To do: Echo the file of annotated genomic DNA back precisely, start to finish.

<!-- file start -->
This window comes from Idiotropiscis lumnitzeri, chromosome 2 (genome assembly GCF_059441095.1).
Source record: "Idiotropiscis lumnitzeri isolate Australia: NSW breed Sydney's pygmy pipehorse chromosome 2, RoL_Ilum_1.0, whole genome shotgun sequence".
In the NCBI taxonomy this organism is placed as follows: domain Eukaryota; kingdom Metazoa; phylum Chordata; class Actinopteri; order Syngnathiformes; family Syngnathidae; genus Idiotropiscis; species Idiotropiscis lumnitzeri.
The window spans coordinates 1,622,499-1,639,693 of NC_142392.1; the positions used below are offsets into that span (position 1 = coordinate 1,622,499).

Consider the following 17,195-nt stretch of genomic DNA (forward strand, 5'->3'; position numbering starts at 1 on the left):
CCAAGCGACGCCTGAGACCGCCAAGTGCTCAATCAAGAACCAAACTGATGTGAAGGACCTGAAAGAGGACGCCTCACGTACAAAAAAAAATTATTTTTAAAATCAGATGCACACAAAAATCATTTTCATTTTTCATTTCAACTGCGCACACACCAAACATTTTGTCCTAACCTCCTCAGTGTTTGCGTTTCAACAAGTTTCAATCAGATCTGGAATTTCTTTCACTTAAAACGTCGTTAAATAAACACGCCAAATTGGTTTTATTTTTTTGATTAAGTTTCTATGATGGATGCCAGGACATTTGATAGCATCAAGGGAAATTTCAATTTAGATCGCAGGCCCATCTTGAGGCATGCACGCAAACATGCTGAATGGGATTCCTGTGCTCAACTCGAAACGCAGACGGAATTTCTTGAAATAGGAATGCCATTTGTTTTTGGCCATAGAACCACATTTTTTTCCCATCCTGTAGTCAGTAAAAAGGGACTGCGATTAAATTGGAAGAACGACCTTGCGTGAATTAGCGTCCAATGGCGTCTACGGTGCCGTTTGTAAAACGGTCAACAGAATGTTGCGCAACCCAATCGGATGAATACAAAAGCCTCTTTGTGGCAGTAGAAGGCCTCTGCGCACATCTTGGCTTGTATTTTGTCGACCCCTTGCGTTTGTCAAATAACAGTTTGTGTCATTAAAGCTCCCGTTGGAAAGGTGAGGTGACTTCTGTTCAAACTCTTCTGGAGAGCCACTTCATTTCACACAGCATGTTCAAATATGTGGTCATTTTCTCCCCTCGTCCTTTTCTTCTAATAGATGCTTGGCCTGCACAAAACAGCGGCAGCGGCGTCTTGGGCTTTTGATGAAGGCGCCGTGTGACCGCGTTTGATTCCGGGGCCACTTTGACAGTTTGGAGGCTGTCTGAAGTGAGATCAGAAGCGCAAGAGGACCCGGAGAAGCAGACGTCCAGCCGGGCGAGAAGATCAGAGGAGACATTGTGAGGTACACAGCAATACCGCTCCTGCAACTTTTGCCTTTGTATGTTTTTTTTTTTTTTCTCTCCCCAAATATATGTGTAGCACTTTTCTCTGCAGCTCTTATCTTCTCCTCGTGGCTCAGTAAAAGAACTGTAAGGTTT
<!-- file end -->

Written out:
This window comes from Idiotropiscis lumnitzeri, chromosome 2 (genome assembly GCF_059441095.1).
Source record: "Idiotropiscis lumnitzeri isolate Australia: NSW breed Sydney's pygmy pipehorse chromosome 2, RoL_Ilum_1.0, whole genome shotgun sequence".
In the NCBI taxonomy this organism is placed as follows: domain Eukaryota; kingdom Metazoa; phylum Chordata; class Actinopteri; order Syngnathiformes; family Syngnathidae; genus Idiotropiscis; species Idiotropiscis lumnitzeri.
The window spans coordinates 1,622,499-1,639,693 of NC_142392.1; the positions used below are offsets into that span (position 1 = coordinate 1,622,499).

Consider the following 17,195-nt stretch of genomic DNA (forward strand, 5'->3'; position numbering starts at 1 on the left):
CCAAGCGACGCCTGAGACCGCCAAGTGCTCAATCAAGAACCAAACTGATGTGAAGGACCTGAAAGAGGACGCCTCACGTACAAAAAAAAATTATTTTTAAAATCAGATGCACACAAAAATCATTTTCATTTTTCATTTCAACTGCGCACACACCAAACATTTTGTCCTAACCTCCTCAGTGTTTGCGTTTCAACAAGTTTCAATCAGATCTGGAATTTCTTTCACTTAAAACGTCGTTAAATAAACACGCCAAATTGGTTTTATTTTTTTGATTAAGTTTCTATGATGGATGCCAGGACATTTGATAGCATCAAGGGAAATTTCAATTTAGATCGCAGGCCCATCTTGAGGCATGCACGCAAACATGCTGAATGGGATTCCTGTGCTCAACTCGAAACGCAGACGGAATTTCTTGAAATAGGAATGCCATTTGTTTTTGGCCATAGAACCACATTTTTTTCCCATCCTGTAGTCAGTAAAAAGGGACTGCGATTAAATTGGAAGAACGACCTTGCGTGAATTAGCGTCCAATGGCGTCTACGGTGCCGTTTGTAAAACGGTCAACAGAATGTTGCGCAACCCAATCGGATGAATACAAAAGCCTCTTTGTGGCAGTAGAAGGCCTCTGCGCACATCTTGGCTTGTATTTTGTCGACCCCTTGCGTTTGTCAAATAACAGTTTGTGTCATTAAAGCTCCCGTTGGAAAGGTGAGGTGACTTCTGTTCAAACTCTTCTGGAGAGCCACTTCATTTCACACAGCATGTTCAAATATGTGGTCATTTTCTCCCCTCGTCCTTTTCTTCTAATAGATGCTTGGCCTGCACAAAACAGCGGCAGCGGCGTCTTGGGCTTTTGATGAAGGCGCCGTGTGACCGCGTTTGATTCCGGGGCCACTTTGACAGTTTGGAGGCTGTCTGAAGTGAGATCAGAAGCGCAAGAGGACCCGGAGAAGCAGACGTCCAGCCGGGCGAGAAGATCAGAGGAGACATTGTGAGGTACACAGCAATACCGCTCCTGCAACTTTTGCCTTTGTATGTTTTTTTTTTTTTTCTCTCCCCAAATATATGTGTAGCACTTTTCTCTGCAGCTCTTATCTTCTCCTCGTGGCTCAGTAAAAGAACTGTAAGGTTT